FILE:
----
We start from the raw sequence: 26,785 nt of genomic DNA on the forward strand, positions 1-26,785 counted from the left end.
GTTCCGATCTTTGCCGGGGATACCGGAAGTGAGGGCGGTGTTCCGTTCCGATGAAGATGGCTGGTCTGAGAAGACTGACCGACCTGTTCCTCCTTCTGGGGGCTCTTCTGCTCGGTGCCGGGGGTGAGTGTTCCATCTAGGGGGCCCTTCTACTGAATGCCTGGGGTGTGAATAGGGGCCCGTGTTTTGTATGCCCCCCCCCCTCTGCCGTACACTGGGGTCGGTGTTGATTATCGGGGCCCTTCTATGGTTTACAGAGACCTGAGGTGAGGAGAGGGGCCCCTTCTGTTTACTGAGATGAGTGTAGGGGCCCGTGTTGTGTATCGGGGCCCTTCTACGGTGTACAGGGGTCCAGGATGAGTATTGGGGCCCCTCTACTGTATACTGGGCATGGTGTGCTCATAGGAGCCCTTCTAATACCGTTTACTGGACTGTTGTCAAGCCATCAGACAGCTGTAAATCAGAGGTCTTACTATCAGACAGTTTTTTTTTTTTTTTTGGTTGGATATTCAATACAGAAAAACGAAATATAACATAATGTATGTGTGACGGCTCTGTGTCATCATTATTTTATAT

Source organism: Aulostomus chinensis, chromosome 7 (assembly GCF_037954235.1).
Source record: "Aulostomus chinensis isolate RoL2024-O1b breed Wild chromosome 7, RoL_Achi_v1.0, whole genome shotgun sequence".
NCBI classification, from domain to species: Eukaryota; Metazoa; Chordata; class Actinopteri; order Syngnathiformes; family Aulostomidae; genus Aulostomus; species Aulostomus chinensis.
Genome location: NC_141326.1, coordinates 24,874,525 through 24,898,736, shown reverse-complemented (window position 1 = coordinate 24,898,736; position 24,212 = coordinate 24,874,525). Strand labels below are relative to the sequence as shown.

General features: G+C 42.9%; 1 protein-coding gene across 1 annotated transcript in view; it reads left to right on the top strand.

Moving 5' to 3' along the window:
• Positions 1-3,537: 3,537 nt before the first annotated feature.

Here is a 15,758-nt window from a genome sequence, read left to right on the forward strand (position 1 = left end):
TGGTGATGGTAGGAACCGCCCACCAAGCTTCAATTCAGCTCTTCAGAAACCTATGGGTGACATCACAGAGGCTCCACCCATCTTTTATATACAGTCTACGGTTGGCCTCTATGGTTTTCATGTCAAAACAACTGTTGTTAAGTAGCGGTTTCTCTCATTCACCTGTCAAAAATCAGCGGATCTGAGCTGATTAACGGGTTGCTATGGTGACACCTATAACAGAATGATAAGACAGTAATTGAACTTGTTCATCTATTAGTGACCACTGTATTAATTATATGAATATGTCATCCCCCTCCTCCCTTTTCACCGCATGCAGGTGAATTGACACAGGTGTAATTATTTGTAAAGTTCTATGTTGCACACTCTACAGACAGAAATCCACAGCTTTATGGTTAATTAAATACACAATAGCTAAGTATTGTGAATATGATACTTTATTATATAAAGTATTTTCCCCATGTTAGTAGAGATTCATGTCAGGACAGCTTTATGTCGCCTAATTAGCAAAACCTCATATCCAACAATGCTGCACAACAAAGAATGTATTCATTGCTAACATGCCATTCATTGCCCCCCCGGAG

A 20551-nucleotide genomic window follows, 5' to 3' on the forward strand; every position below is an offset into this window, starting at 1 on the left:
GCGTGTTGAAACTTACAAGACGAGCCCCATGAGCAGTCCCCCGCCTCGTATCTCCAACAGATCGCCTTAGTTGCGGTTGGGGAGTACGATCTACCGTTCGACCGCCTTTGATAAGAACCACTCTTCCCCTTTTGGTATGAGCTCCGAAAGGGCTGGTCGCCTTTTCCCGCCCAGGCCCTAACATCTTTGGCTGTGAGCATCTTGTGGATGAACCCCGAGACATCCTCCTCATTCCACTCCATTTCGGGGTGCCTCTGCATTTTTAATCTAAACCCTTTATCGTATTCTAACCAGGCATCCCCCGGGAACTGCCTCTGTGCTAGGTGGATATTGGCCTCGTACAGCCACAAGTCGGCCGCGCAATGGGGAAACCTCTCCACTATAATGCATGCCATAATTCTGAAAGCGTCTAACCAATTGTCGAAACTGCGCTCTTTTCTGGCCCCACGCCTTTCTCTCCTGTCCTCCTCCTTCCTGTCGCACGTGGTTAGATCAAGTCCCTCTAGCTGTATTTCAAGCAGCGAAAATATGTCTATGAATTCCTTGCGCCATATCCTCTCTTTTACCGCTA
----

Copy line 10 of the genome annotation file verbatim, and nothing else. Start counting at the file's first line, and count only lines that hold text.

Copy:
Here is a 15,758-nt window from a genome sequence, read left to right on the forward strand (position 1 = left end):